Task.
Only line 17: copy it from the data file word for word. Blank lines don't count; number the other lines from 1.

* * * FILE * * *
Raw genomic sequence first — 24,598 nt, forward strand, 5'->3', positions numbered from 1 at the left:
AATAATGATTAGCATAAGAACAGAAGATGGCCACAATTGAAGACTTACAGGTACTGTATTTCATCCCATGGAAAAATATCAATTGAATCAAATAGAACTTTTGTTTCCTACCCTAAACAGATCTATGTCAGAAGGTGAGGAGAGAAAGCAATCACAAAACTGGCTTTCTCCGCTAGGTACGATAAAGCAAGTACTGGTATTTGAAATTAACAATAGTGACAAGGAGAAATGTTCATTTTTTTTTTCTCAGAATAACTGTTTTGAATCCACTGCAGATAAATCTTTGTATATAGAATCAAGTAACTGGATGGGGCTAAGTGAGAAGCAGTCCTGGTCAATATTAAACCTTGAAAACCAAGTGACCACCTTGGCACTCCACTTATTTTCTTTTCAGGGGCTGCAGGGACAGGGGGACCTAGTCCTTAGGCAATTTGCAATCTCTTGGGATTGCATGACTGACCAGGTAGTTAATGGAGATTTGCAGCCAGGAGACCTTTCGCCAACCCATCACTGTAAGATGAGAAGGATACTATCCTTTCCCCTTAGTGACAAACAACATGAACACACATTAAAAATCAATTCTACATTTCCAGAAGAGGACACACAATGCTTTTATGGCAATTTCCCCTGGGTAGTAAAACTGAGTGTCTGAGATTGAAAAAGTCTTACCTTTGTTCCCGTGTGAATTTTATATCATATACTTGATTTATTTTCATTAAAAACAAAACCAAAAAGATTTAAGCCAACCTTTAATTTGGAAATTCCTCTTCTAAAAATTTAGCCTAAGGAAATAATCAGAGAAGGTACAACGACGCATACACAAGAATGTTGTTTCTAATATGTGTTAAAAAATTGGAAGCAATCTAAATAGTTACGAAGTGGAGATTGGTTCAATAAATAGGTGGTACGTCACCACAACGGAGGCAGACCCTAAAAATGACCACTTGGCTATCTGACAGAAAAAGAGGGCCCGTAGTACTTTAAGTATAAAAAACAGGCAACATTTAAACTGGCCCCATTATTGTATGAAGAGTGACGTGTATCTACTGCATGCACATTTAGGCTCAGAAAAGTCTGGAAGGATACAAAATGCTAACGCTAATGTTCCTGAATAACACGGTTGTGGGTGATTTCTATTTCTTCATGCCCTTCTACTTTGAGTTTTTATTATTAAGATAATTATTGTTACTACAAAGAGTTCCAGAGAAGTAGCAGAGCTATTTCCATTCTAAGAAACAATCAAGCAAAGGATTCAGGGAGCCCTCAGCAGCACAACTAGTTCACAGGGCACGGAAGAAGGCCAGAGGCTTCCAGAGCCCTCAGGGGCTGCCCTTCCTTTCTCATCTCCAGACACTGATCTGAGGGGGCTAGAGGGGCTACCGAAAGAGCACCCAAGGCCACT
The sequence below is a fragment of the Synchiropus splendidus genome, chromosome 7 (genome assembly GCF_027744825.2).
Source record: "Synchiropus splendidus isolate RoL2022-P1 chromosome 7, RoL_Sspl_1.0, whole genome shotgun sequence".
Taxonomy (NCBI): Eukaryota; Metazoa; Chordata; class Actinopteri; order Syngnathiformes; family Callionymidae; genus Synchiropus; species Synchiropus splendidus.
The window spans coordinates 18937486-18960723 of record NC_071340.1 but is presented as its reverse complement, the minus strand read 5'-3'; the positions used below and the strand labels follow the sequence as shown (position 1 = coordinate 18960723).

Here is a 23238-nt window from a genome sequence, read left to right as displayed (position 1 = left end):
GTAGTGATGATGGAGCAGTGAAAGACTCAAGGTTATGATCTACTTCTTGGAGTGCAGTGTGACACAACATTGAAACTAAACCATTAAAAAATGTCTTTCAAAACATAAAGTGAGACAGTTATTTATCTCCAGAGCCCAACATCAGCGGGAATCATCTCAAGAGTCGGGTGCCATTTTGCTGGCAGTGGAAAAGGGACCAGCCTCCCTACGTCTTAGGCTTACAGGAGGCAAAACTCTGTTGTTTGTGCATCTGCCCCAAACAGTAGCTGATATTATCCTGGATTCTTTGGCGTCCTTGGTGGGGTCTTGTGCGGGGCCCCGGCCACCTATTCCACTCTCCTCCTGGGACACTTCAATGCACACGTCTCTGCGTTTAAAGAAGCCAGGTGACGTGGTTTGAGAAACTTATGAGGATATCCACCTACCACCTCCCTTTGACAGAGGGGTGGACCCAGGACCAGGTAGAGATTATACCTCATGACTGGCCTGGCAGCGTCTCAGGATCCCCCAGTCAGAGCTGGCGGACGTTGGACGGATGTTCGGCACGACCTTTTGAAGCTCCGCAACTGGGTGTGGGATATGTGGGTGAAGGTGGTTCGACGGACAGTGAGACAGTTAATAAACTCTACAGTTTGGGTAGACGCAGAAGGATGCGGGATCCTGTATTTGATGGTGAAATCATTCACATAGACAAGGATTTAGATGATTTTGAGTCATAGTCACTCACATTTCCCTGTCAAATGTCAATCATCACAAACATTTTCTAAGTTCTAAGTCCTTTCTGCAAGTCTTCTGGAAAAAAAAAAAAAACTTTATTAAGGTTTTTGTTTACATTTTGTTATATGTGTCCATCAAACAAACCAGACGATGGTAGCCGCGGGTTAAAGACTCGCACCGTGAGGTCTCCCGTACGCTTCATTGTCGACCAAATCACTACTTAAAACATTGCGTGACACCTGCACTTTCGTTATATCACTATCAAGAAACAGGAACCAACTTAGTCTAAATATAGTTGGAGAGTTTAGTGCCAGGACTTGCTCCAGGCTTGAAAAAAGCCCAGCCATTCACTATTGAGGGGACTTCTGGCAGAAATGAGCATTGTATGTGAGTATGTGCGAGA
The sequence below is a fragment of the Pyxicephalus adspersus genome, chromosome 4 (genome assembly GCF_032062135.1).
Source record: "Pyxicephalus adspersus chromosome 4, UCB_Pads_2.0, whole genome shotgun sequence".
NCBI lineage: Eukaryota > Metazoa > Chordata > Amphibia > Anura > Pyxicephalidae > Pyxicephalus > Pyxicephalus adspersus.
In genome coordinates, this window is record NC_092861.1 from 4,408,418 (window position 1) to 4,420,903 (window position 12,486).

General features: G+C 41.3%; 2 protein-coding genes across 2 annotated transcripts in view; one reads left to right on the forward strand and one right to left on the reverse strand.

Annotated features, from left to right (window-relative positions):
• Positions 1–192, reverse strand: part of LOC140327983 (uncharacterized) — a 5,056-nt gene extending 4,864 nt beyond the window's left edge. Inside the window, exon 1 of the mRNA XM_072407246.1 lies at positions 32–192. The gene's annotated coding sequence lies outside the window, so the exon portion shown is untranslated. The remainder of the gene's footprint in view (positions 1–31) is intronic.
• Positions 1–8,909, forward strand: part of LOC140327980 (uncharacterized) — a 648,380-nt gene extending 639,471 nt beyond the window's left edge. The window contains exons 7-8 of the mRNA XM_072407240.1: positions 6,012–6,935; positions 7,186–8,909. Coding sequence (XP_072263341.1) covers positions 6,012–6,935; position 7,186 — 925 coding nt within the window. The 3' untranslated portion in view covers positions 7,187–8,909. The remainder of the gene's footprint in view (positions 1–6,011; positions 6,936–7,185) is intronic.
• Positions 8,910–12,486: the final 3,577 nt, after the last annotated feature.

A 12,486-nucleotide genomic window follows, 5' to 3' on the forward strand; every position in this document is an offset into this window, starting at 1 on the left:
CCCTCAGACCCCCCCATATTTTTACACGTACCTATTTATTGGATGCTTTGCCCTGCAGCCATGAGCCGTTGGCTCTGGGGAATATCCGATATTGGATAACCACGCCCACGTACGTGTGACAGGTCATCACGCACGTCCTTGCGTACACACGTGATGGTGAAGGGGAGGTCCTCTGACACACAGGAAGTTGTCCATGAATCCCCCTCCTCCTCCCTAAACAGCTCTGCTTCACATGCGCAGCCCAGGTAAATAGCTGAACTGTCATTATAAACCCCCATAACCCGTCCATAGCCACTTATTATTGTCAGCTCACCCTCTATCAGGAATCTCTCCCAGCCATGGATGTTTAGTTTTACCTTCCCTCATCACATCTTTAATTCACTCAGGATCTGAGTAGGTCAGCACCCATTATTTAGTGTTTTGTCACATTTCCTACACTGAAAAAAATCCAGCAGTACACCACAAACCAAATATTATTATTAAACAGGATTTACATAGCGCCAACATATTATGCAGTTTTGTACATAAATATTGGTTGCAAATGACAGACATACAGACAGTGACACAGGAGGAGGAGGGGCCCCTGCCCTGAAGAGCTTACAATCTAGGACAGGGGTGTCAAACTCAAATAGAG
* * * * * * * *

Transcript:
• Positions 8,910–12,486: the final 3,577 nt, after the last annotated feature.